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Psalms: Chapter 19

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For the leader. A psalm of David.

1 2The heavens declare the glory of God, the sky proclaims His handiwork. 3Day to day makes utterance, night to night speaks out. 4There is no utterance, there are no words, a‐ With Septuagint, Symmachus, and Vulgate; or “their sound is not heard.” whose sound goes unheard. ‐a With Septuagint, Symmachus, and Vulgate; or “their sound is not heard.” 5Their voice b Cf. Septuagint, Symmachus, and Vulgate; Arabic qawwah, “to shout.” carries throughout the earth, their words to the end of the world. He placed in them c Viz., the heavens. a tent for the sun, 6who is like a groom coming forth from the chamber, like a hero, eager to run his course. 7His rising‐place is at one end of heaven, and his circuit reaches the other; nothing escapes his heat. 8The teaching of the LORD is perfect, renewing life; the decrees of the LORD are enduring, making the simple wise; 9The precepts of the LORD are just, rejoicing the heart; the instruction of the LORD is lucid, making the eyes light up. 10The fear of the LORD is pure, abiding forever; the judgments of the LORD are true, righteous altogether, 11more desirable than gold, than much fine gold; sweeter than honey, than drippings of the comb. 12Your servant pays them heed; in obeying them there is much reward. 13Who can be aware of errors? Clear me of unperceived guilt, 14and from d‐ Or “arrogant men”; cf. Ps. 119.51 . willful sins ‐d Or “arrogant men”; cf. Ps. 119.51 . keep Your servant; let them not dominate me; then shall I be blameless and clear of grave offense. 15May the words of my mouth and the prayer of my heart e for leb as a source of speech, see note to Eccl. 5.1 . be acceptable to You, O LORD, my rock and my redeemer.

Notes:

a‐a With Septuagint, Symmachus, and Vulgate; or “their sound is not heard.”

b Cf. Septuagint, Symmachus, and Vulgate; Arabic qawwah, “to shout.”

c Viz., the heavens.

d‐d Or “arrogant men”; cf. Ps. 119.51 .

e for leb as a source of speech, see note to Eccl. 5.1 .

Text Commentary view alone

Ps. 19 :

This psalm is recited as part of the preliminary morning service on Saturday and at festivals. It divides neatly into three sections: Vv. 2–7 are a hymn, focusing on creation, specifically on the sun; vv. 8–11 are a hymn focusing on torah; and vv. 12–15 , which are connected to the immediately preceding section (see v. 12 , them), are a petition to be saved from sin, and for prayers to be heard. Many scholars believe that either two psalms have been combined (vv. 2–7 and 8–15 ), or that a later psalmist who composed vv. 8–15 incorporated the earlier vv. 2–7 , which have a different topic, style, and poetic structure. Vv. 8–15 , but not 2–7 , show significant connections to wisdom ideas and vocabulary (see below). The difference between vv. 2–7 and 8–15 was realized already by the medieval Jewish interpreters, who suggested various ways that creation, the sun, and torah may be connected. The discovery of ancient Near Eastern texts, where justice is often part of the sun god's realm (so, e.g., Shamash, the Mesopotamian sun god), has offered a new way of understanding the psalm as a unity. Some modern scholars have understood the poem as a whole as focused on God's revelation in heaven and on the earth (Radak is similar), while others have noted that torah is associated with light (e.g., Prov. 6.23 ), allowing the two sections to function together.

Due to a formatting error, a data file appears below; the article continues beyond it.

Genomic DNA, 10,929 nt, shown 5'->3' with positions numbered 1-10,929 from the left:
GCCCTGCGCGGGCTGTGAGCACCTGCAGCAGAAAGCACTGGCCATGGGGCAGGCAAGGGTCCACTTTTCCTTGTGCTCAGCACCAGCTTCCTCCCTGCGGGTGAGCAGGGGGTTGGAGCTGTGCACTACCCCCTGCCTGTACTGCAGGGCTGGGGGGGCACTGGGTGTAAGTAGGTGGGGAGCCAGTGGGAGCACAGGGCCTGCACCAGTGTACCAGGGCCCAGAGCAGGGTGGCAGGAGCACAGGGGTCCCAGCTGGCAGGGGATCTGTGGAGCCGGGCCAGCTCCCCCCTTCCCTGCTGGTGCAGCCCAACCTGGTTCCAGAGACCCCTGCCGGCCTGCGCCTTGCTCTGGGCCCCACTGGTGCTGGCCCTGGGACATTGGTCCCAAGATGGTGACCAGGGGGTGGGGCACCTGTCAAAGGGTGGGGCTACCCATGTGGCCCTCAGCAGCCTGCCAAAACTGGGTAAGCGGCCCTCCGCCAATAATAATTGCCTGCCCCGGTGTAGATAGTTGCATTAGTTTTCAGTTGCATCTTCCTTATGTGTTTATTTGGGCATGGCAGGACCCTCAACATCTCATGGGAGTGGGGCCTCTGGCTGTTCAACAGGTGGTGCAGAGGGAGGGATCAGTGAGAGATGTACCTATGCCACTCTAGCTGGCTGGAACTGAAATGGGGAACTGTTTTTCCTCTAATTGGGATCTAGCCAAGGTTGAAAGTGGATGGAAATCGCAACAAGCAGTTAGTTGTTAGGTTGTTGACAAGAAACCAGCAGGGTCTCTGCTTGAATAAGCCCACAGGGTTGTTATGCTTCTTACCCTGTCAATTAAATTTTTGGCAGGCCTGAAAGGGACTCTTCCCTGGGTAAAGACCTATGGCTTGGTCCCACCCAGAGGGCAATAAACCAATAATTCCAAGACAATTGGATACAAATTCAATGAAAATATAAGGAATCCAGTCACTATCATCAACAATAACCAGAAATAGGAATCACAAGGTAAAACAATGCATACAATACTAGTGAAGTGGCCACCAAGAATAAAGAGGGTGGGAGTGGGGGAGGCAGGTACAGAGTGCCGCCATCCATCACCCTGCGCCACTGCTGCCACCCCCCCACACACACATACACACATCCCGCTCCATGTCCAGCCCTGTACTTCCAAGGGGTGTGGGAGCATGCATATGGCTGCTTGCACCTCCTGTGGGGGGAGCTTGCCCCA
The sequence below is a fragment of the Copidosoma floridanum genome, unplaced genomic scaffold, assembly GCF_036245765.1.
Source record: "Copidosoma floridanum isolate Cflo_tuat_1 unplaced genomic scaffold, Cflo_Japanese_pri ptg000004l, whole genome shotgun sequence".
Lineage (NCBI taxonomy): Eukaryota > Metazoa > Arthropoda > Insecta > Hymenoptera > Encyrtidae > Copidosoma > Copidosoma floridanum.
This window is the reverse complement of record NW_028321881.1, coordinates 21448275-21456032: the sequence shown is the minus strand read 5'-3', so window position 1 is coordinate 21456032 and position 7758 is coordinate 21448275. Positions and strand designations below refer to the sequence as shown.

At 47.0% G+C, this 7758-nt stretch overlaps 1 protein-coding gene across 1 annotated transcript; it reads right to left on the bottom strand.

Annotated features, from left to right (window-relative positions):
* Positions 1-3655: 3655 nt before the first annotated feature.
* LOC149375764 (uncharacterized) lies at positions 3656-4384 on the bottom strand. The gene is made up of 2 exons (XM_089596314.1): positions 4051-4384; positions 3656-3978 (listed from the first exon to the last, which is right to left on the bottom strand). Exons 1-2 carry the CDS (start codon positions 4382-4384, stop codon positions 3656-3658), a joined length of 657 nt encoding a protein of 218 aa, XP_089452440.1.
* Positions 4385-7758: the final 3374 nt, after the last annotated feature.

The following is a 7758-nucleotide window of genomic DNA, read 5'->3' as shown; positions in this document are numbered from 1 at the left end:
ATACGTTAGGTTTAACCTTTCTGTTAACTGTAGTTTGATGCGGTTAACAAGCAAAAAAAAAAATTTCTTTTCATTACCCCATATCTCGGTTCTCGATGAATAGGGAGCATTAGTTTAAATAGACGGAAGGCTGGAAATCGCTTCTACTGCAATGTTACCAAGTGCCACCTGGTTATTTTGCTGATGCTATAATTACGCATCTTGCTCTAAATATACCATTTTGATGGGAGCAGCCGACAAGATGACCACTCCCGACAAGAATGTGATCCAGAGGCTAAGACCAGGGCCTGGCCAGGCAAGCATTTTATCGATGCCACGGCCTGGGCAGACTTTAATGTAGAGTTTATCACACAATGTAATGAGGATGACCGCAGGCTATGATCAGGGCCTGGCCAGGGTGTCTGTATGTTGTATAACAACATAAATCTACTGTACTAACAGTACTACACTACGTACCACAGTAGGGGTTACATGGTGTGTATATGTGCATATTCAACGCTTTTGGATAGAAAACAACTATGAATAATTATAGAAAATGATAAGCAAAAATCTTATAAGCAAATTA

2–7 :

The absence of God's personal name (“YHVH”; LORD in NJPS) here suggests to some that this section may have been adapted from a non‐Israelite hymn praising the sun.

2–4 :

The cosmos praises God; the creation testifies to God's greatness. It is unclear if the sound is metaphorical, or if some Israelites believed in the music of the spheres, an idea later associated with Pythagoras. An Ugaritic epic speaks of “Speech of tree and whisper of stone, converse of heaven with earth” (ANET, p. 136 ). An alternative rendering of v. 4 , “their sound is not heard,” means that the celestial bodies “speak” soundlessly; they convey their message simply by their being.

5–7 :

The sun was typically associated with a major deity in the ancient Near East. Cylinder seals with winged sundisks have been found in Israel, and 2 Kings 23.11 and other sources offer evidence for solar worship in ancient Israel.

6–7 :

The sun, shining and eager, traverses the sky.

8–11 :

This section is suffused with wisdom terminology, including simple, wise, fear of the Lord, and wisdom or torah being compared to gold (of great value, and in this case, also the color of the sun). The highly stylized, repetitive form of vv. 8–10 is very striking, though in Heb, v. 10 is slightly different in structure from the previous vv.; v. 11 concludes this section by breaking the structure altogether. Heb “torah” is here translated as instruction, on the assumption that this psalm was written before the Torah was canonized; traditional Jewish interpretation, which assumes that this is a Davidic composition from the period after a Mosaic Torah, understands “torah” as the Torah.

13 :

In Heb, unperceived guilt (“nistarot”) plays with v. 7 , “escapes” (“nistar”), lending additional unity to the psalm. (See similarly v. 9 , “light up,” which as Rashi points out [v. 8 ], connects back to the sun.)

15 :

This v. is reused as part of the conclusion of the “‘Amidah,” the main daily prayer. In its original context, it is unclear if the words of my mouth and the prayer of my heart refer to the immediately preceding vv., asking forgiveness from sins, or if this entire psalm served as an introduction to a larger liturgical complex.

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